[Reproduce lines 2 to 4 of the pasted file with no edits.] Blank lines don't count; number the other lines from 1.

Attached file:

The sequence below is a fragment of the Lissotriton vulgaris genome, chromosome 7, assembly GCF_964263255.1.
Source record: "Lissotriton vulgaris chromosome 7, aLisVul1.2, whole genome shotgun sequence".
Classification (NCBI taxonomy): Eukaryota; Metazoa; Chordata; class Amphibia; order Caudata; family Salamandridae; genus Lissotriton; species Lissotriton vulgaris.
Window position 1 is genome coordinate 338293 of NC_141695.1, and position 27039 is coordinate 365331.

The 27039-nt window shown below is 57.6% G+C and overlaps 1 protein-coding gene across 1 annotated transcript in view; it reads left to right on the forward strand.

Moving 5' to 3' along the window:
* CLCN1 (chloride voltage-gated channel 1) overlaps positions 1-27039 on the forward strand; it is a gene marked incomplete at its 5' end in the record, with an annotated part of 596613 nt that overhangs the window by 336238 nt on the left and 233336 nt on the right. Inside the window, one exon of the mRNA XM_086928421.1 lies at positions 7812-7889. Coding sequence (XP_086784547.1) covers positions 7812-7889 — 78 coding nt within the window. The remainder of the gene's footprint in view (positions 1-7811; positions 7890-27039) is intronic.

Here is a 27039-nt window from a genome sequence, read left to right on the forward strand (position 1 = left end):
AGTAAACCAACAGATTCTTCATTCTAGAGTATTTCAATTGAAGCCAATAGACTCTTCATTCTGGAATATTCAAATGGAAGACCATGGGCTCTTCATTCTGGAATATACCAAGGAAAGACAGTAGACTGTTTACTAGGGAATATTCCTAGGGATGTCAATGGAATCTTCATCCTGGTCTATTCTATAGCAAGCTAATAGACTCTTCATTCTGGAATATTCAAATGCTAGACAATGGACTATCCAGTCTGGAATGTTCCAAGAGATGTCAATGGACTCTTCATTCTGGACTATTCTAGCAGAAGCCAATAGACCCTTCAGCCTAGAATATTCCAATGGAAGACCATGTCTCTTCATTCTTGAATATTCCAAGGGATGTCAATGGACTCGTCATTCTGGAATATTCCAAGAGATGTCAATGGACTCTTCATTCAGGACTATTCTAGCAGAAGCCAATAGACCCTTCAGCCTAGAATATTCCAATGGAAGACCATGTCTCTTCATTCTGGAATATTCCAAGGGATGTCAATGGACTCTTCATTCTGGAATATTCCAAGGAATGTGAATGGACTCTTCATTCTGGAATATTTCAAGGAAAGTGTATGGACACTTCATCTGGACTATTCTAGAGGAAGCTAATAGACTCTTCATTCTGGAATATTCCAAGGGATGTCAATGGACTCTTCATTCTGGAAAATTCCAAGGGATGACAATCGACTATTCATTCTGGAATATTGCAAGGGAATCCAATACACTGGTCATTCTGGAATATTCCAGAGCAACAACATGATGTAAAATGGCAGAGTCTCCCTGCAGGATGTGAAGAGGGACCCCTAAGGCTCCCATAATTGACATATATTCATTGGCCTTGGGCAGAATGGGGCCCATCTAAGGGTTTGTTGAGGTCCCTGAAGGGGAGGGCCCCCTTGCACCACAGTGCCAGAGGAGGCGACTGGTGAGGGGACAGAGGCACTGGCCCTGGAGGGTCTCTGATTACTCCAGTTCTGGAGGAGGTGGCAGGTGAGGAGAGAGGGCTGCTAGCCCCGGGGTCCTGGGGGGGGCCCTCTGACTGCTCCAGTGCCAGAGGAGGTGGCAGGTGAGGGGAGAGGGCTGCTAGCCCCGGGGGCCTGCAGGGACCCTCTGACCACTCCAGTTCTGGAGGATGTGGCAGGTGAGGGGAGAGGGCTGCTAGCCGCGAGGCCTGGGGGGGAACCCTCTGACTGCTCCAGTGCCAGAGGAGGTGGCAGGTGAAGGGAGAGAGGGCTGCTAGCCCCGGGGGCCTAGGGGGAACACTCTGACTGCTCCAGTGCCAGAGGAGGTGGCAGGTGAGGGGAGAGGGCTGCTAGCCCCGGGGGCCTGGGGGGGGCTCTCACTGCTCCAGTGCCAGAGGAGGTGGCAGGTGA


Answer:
Source record: "Lissotriton vulgaris chromosome 7, aLisVul1.2, whole genome shotgun sequence".
Classification (NCBI taxonomy): Eukaryota; Metazoa; Chordata; class Amphibia; order Caudata; family Salamandridae; genus Lissotriton; species Lissotriton vulgaris.
Window position 1 is genome coordinate 338293 of NC_141695.1, and position 27039 is coordinate 365331.